Jonquiere (like numerous other Quebec communities) has now been amalgamated into a larger city (Saguenay). It is located in the modern region of Saguenay-Lac-St-Jean. The modern Jonquiere had also been the result of an amalgamation (Jonquiere, Kenogami and Arvida). The original settlement of Jonquiere has existed since the mid 19th century, but the regional population really exploded in the second decade of the 20th century with the opening of Alcan’s Shipshaw hydroelectric station which served their Arvida aluminium plant in Arvida, as well as the Price lumber operations in Kenogami.
The surnames below were present in Jonquiere proper at the time of the 1911 census. it will be interesting to see the changes when the 1921 census is published – although I imagine that the changes will be more dramatic in the 1931 returns!
Click on name to access 1911 Canada Census
Detail: Vintage billboards – Ganong chocolate & Sweet Caporal cigarettes
This is a 1960s view of Baie-Comeau’s main shopping district. Baie-Comeau is a relatively new town. It was established “at the instigation of Robert R. McCormick, publisher of the Chicago Tribune, as a pulp and newsprint milling centre”.
This is an enlarged detail highlighting some classic cars from the ’60s. Continue reading
This is a vintage view of Granby‘s busy Main Street shopping district during the early 1960s. Granby is located in the modern administrative region of the Monteregie, Quebec.
Granby was first settled by two waves of English-speaking peoples: United Empire Loyalists who fled the United States of America after the War of Independence, and then the Irish who were fleeing the terrible potato famine of Europe. These were later joined by other English-speakers who built cabins and used the area as a summer retreat from their hot, steamy cities.
This is is a postcard of Ste-Agathe-des-Monts which was mailed in the early 1960s, though the image might actually be from the late 1950s. Ste-Agathe is located in the Laurentians, and is part of the modern administrative region called Les Laurentides. The Laurentians are best known to outsiders as a great skiing region.
Here’s a message that PostcardKris of Postcard Images: 100 years of life, love and mystery left in the comment box below. I guess we know where to get our cars dated now!.
“Close as I can tell, the first parked car facing the camera is a 1954 Ford Crestline Skyliner. I can tell by the very distinctive small parking lights under the headlights. The dark car on the right pointing away from the camera is late 40’s. All the cars look like late 40’s, early to mid 50’s. My best guess is the photo for this postcard was taken in the mid-fifties.”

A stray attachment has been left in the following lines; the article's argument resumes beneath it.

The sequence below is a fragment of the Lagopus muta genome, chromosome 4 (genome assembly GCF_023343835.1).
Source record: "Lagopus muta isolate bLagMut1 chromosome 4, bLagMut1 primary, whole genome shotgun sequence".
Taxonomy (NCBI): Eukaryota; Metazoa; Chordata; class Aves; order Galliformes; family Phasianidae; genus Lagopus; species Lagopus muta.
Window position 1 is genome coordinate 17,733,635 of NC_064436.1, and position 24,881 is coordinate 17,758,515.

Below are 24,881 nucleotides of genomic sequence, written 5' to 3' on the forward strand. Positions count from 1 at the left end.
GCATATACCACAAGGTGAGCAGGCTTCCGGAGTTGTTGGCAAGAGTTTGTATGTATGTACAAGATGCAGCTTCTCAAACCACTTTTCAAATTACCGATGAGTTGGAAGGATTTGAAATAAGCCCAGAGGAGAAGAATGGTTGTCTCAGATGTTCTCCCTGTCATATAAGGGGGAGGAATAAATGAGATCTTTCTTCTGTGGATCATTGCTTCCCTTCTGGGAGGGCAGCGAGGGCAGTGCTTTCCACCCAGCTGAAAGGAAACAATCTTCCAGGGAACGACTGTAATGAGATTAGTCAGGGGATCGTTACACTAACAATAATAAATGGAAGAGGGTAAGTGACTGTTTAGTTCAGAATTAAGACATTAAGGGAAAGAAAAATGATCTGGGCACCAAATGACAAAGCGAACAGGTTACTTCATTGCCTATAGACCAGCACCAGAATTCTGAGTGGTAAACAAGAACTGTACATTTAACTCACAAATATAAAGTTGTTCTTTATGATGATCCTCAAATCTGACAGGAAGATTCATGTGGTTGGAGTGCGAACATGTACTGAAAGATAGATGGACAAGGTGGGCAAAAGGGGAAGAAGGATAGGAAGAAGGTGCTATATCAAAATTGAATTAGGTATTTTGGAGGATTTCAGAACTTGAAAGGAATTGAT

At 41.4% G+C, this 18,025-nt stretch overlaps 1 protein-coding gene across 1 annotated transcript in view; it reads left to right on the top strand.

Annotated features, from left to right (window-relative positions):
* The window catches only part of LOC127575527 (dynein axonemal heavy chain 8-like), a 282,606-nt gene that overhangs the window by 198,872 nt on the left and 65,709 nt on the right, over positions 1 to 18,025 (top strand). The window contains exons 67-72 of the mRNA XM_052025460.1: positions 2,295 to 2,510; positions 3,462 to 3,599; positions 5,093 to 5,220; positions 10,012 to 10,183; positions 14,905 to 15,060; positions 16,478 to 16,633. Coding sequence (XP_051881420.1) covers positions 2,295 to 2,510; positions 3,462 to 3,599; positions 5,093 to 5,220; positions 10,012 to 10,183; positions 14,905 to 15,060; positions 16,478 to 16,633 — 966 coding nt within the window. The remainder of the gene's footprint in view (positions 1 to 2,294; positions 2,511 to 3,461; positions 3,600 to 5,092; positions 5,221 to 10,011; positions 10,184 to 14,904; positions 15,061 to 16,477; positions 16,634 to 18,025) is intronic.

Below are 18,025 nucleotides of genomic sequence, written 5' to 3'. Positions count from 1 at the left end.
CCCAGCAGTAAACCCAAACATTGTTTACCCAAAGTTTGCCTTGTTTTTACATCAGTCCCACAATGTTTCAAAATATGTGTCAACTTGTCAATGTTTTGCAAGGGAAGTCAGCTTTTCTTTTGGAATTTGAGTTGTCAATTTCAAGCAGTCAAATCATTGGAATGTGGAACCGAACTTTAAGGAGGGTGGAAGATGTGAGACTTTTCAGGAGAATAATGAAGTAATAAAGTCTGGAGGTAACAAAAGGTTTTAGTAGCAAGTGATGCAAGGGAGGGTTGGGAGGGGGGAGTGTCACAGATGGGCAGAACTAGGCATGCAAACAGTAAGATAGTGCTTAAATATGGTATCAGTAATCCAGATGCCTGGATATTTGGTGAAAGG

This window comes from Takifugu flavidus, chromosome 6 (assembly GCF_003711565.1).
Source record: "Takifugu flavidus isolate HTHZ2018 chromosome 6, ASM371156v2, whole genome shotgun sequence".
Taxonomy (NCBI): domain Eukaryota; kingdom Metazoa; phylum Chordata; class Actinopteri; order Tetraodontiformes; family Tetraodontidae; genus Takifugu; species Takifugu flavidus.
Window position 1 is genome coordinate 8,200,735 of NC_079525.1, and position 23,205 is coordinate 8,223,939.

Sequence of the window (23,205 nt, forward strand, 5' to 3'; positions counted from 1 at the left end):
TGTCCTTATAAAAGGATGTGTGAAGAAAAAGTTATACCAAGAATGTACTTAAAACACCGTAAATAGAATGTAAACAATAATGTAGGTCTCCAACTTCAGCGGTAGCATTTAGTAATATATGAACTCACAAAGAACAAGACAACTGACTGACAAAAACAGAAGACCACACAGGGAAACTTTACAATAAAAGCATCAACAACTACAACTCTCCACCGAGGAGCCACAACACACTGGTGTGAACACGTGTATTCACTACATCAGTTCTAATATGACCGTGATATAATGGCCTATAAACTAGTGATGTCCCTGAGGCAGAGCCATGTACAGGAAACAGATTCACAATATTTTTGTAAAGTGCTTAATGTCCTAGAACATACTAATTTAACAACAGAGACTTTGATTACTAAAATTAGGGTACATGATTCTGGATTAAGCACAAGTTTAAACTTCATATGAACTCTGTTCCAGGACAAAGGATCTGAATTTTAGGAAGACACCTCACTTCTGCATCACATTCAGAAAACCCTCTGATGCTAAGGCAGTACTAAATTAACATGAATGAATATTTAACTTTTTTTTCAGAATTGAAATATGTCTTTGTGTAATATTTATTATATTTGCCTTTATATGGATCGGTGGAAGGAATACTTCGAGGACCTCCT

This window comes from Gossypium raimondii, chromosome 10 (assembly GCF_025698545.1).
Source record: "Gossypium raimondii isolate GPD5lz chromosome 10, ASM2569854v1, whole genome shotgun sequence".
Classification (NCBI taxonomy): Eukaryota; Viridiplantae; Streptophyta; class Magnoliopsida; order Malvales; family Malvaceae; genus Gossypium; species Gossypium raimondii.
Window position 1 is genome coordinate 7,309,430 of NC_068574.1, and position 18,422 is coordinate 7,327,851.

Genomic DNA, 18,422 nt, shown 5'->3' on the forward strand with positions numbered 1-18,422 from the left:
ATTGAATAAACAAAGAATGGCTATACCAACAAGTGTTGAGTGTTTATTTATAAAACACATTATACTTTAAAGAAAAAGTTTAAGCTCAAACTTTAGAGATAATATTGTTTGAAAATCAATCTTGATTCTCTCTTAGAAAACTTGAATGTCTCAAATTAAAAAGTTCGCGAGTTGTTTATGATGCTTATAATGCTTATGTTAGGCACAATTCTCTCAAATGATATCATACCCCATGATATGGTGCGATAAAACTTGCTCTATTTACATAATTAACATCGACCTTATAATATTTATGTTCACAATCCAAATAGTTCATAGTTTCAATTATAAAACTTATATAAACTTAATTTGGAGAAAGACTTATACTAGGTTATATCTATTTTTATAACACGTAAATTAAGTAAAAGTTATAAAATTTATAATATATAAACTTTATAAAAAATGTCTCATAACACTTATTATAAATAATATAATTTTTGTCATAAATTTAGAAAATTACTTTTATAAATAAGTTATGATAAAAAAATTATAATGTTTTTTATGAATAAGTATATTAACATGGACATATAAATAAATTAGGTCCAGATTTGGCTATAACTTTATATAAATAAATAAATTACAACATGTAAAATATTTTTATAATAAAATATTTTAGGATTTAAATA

And here’s a great new message from Michael Litvack. Thanks!
The defining way to date this St. Agathe postcard is to locate the Laurentien Bar restaurant. I believe it moved from the right side to the left side about 1952. Whistles on the cash sold for one cent, Bazooka gum for 2 cents,,,and the Smokeburgers and vanilla cokes were just great ! Smokeburgers??? machine sliced commercial smoked meat formed in to a patty, and the grilled and put in a hamburger bun, with mustard. It was 60 years ago…yummy!
A Festival of Postcards – Signs
Welcome to the third edition of A Festival of Postcards where bloggers share their love of vintage and modern postcards. This month we have contributions from over 30 bloggers on 3 continents (Asia, Europe & North America) and from several postcard “communities” including artists, deltiologists, family historians and Postcrossers. Some have interpreted the theme literally so we have a great selection of postcards showing painted, wooden, metal and neon signs but others have worked with the idea of sign as symbol, so we have a great selection of postcards for everyone!
With so many entries this time, I’ve divided the Festival into three sections: The Artful Postcard (altered postcards, mail art and postcard design), Postcards in the Past Tense (images from the past, family & social history), and Contemporary Postcards (images from the 1990s on including family & social history and Postcrossing).
The topic for this month’s featured article was inspired by Vickie Everhart’s June Festival entry Main Street in Rockdale. She inspired me to take another look at many of my favourite blogs and I was struck by how many artists and family historians are experimenting with scrapbooking techniques as a way to present their family history, so the feature article for this Festival is by mixed-media artist Mandy Collins.